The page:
6. Psoriasis associations with other diseases

Psoriasis can be associated with any other spondyloarthropathy: a) Reactive arthritis. It occurs predominantly between the age of 20 and 40 years, which coincides with the onset of psoriatic arthritis, but the relatively early onset of arthritis and enthesitis is differentiated a few days after a trigger infection (Campylobacter, Chlamydia T, Yersinia, Shigella, Salmonella) (14). It is worth mentioning the appearance of Reiter syndrome, which is characterized by the appearance of arthritis, conjunctivitis and urethritis. Cutaneous mucosal manifestations of keratoderma blennorrhagica (small and hard nodules occurring frequently on soles, but also on the hands) may also occur.

b) Osteoarthritis: It affects older people more frequently than psoriatic arthritis. Heberden and Bouchard nodules can differentiate distal interphalangeal damage and the damage of proximal interphalangeal joints in psoriatic arthritis. Moreover, enthesitis and extraarticular manifestations do not occur in osteoarthritis (1).

c) Gout: As in the case of osteoarthritis, older people are also predominantly affected. Unlike psoriatic arthritis, gout attacks have an acute onset with severe pain, followed by a mandatory remission period. Monoarticular damage can be easily differentiated from psoriatic arthropathy, but diagnostic difficulties appear in polyarticular gout because the appearance may sometimes mimic clinical manifestations in psoriatic arthropathy. Note that although the swelling of a finger in gout may present similarities with dactylitis, enthesitis is not a characteristic of gout. Also, gout is frequently associated with elevated serum uric acid levels and it is radiographically differentiated from psoriatic arthropathy through C-shaped erosions and the absence of periostitis (14).

d) Rheumatoid arthritis: It is defined as an inflammatory arthritis that has numerous similarities with psoriatic arthropathy such as pain, swelling, morning stiffness, joint damage and extraarticular manifestations, but enthesitis is not a feature of rheumatoid arthritis. Moreover, ‘swan neck’, zig-zag deformities, contribute to its differentiation from psoriatic arthropathy. Serological markers, integrated into the clinical context, bring an additionally contribution to differentiate these two disorders (14). Rheumatoid factor is present in >2/3 of patients with rheumatoid arthritis, having an important role in its diagnosis. The presence of rheumatoid factor in 5% of healthy adults should be noted though. However, citrulline antiprotein antibodies significantly increase the sensitivity and the specificity of rheumatoid arthritis diagnosis.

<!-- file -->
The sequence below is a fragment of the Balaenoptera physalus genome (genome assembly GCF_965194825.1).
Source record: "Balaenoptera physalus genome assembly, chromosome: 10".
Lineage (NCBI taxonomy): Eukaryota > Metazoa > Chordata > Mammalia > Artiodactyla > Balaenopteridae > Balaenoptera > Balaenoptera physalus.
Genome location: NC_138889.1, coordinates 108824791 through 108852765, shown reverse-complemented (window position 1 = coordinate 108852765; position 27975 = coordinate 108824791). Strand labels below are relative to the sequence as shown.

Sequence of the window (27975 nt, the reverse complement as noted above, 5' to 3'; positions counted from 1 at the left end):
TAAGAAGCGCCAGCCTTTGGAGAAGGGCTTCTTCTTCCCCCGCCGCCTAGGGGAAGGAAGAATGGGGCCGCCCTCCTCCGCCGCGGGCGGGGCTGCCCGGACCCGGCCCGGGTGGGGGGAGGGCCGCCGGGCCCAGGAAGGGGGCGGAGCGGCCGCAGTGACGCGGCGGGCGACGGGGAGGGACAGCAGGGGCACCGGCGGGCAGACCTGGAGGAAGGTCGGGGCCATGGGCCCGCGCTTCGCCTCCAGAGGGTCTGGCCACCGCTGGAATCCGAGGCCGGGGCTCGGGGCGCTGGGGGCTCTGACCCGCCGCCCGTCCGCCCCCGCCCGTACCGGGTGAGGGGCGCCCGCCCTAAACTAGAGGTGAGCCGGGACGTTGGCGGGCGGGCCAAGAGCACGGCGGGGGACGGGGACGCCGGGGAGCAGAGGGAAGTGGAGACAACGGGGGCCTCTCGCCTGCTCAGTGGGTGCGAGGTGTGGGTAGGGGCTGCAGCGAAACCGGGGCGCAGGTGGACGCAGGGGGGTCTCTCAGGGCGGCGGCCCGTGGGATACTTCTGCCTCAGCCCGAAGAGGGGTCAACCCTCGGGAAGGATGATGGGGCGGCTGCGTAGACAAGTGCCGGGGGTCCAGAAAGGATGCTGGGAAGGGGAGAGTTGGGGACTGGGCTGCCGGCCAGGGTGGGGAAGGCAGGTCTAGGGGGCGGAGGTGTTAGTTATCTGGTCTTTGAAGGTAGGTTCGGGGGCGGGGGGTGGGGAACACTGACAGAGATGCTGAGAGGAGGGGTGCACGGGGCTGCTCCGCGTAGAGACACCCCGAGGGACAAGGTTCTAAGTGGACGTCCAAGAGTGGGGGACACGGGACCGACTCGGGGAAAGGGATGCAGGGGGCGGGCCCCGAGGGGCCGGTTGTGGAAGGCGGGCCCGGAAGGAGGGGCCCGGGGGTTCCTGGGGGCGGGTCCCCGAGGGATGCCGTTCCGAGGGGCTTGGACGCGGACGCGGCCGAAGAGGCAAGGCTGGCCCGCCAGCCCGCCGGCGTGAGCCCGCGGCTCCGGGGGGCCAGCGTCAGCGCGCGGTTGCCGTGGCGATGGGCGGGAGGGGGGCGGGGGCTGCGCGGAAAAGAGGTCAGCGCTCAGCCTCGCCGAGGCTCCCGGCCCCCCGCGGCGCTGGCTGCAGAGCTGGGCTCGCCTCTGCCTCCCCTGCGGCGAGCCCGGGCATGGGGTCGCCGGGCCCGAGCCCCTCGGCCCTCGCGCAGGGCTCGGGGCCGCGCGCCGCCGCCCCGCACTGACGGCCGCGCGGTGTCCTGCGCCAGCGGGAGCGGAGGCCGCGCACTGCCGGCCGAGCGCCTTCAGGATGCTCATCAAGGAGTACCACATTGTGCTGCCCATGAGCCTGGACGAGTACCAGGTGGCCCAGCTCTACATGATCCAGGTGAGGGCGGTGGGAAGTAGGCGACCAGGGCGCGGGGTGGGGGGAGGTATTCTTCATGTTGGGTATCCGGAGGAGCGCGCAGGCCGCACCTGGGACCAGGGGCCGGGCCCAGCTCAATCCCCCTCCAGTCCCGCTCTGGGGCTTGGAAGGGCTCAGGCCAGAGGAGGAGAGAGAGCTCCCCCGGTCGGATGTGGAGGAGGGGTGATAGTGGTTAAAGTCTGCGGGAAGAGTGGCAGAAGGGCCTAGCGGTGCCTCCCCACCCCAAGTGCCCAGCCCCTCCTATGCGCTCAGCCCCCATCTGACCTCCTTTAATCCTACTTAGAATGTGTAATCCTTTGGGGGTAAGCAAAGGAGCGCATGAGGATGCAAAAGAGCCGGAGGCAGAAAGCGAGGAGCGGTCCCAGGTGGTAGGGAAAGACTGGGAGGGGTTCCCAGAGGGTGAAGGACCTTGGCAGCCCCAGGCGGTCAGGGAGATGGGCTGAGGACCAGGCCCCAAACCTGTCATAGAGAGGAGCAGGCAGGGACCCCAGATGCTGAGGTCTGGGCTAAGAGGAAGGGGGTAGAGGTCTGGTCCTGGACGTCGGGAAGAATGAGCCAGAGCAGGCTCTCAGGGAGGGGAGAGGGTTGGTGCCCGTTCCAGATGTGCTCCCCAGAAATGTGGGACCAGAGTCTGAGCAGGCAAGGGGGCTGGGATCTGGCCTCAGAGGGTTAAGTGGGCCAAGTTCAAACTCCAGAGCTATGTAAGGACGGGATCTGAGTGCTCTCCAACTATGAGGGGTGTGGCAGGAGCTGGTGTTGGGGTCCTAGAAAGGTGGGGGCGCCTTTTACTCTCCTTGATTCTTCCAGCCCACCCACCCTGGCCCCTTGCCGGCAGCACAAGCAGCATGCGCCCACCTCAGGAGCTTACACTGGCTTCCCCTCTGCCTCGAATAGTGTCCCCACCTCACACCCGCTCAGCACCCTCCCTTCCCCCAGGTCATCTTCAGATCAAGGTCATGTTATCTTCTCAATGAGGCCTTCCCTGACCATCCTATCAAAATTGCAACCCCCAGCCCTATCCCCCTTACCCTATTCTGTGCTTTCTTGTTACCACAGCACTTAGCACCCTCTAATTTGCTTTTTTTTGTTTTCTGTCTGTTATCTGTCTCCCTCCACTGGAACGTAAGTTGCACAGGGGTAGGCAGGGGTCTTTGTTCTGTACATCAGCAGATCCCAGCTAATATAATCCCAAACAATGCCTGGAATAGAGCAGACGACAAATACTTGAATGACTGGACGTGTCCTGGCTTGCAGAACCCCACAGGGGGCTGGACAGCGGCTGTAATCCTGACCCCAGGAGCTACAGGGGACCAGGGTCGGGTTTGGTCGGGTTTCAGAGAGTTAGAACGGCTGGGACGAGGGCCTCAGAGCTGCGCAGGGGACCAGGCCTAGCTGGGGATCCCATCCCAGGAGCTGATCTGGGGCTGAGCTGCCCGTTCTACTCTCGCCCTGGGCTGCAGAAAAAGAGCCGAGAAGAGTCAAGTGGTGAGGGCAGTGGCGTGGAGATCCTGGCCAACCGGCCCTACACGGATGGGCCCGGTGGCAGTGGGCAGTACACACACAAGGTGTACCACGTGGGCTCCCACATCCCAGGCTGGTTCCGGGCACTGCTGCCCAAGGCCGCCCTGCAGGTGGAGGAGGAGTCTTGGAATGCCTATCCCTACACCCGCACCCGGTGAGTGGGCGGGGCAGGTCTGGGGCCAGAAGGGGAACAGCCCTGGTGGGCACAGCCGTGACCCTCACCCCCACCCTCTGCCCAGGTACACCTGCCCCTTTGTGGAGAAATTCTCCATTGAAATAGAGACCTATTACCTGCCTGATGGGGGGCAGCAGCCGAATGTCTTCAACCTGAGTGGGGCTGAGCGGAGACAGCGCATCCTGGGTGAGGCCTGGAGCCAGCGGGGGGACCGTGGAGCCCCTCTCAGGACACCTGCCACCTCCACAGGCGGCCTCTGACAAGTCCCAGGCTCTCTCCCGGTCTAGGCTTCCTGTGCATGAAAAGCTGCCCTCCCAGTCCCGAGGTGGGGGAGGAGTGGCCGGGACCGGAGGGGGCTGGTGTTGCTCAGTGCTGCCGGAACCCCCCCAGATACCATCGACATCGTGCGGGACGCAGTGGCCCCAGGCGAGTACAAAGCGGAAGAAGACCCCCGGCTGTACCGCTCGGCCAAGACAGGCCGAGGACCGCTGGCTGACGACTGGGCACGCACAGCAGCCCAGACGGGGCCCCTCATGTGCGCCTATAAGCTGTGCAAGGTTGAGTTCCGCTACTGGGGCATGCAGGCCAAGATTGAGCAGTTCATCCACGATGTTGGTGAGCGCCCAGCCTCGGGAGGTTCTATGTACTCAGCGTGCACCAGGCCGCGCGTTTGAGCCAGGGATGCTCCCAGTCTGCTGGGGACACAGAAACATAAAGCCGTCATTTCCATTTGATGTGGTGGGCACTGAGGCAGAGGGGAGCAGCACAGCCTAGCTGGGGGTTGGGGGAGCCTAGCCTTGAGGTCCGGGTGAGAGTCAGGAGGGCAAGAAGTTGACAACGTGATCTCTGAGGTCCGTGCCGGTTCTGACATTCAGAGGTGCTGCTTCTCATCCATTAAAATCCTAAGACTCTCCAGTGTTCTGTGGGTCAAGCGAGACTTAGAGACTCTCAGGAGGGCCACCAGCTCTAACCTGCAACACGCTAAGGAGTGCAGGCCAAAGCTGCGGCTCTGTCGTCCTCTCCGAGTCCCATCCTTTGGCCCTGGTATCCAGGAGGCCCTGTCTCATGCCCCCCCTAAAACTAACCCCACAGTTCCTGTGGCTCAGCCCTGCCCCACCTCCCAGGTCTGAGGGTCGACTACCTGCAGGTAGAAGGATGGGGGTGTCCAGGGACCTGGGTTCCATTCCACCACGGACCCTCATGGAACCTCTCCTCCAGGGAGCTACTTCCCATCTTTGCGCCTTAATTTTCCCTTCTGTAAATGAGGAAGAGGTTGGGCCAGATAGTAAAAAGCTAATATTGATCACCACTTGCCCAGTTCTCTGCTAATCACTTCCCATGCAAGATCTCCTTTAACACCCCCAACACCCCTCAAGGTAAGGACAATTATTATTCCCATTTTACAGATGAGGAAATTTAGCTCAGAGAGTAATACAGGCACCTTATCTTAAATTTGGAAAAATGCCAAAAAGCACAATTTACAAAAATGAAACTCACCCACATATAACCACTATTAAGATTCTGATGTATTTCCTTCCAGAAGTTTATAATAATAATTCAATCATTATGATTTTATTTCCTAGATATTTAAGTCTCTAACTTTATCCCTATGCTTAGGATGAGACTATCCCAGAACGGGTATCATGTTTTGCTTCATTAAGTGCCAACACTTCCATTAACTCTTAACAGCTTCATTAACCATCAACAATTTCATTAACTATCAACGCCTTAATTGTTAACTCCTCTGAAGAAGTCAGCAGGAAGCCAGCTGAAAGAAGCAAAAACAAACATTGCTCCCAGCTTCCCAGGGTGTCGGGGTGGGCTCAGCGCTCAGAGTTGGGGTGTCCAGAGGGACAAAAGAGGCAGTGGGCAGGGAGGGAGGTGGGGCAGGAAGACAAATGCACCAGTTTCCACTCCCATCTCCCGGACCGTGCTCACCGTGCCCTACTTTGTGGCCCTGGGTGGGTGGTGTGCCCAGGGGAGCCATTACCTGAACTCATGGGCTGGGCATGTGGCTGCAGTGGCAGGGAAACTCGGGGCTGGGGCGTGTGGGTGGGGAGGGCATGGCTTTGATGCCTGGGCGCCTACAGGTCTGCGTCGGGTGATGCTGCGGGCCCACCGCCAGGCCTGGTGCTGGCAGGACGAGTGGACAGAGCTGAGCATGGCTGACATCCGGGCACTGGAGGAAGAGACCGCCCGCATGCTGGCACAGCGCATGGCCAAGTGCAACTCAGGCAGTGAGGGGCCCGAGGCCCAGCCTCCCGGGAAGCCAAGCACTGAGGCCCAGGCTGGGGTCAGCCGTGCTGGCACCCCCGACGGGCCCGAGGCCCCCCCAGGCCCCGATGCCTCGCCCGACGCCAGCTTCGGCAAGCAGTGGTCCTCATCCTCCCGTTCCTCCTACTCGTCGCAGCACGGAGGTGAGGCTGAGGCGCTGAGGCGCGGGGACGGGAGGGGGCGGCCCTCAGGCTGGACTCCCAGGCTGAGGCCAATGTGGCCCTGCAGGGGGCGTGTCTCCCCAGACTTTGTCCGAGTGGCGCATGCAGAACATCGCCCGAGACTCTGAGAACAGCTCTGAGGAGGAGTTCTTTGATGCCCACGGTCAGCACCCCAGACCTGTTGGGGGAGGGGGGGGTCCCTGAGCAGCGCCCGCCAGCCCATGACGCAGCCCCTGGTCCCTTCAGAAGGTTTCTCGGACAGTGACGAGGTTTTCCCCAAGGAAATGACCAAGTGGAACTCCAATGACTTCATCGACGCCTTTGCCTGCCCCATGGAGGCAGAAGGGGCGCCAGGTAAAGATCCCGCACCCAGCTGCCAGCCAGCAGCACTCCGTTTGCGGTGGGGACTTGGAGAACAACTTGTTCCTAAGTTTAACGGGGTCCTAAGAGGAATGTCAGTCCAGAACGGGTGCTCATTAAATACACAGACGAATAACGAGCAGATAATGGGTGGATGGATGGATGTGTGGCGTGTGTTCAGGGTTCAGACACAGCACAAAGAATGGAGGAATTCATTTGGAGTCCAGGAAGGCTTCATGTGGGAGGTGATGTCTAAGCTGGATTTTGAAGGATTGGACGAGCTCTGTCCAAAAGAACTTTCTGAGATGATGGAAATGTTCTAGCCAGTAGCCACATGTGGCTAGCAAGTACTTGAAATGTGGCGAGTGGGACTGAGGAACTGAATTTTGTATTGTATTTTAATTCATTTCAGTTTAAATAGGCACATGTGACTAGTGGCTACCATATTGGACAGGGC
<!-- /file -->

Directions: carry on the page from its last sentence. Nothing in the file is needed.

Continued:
Rheumatoid arthritis can generally be diagnosed based on clinical, serological, and radiological criteria alone and, for clinical routine purposes, does not necessitate a biopsy (15,16). Outside the research setting, a synovial biopsy can be justified in cases of unclear arthritis (17).

e) Ankylosing spondylitis: In this case, we encounter an earlier onset compared to psoriatic arthropathy, being characterized by a predilection for axial manifestations with bilateral sacroiliitis and spinal cord injury. Unlike psoriatic arthropathy, it is an irreversible disease that is associated with intense pain, stiffness and limitation of axial movements. Furthermore, it is characterized more frequently by extra-articular manifestations such as uveitis, urethritis and intestinal inflammatory disease (14).

7. Treatment

Among the drugs used according to the protocol in psoriatic arthropathy are the ones of first choice: non-steroidal anti-inflammatory drugs (NSAIDs), followed by Disease-modifying anti-rheumatic drugs (DMARDs) and then, biologic or synthetic drugs with target activity. Most recommendations promote an ‘escalation therapy’ strategy.

Regarding NSAIDS and DMARDS, their long-term use cannot be sustained due to inadequate pain relief, immune disturbances and serious gastrointestinal and cardiovascular adverse events. Therefore, other therapies with anti-inflammatory properties and minimum side effects are needed for the treatment of arthritis. In this category curcumin can also be included, it is a chemical produced by Curcuma longa plants. Curcumin has anti-inflammatory and antioxidant properties and modulates pro-inflammatory cytokines, adhesion molecules and CRP, thus eliciting a beneficial anti-inflammatory effect in arthritis, by reducing pain and CRP level, and increasing the walking distance, at a dosage of 200 mg daily for 3 months (18).

Regarding biologic therapies, in recent years, there has been an increasing interest in developing new biologic treatments for psoriasis and psoriatic arthritis, therefore, there are many therapies available in Romania, among which: anti-TNF-α inhibitors, anti-IL-12/23 inhibitors and anti-IL-17 inhibitors. Among anti-TNF-α inhibitors, the general safety profile of etanercept when it comes to the risk of infection and hepatotoxicity in patients with psoriasis, psoriatic arthritis and rheumatoid arthritis is higher than that of the other anti-TNF-α agents and, unlike the other anti-TNF agents, neutralizes the biological activity of both TNF-α and lymphotoxin-α (19,20).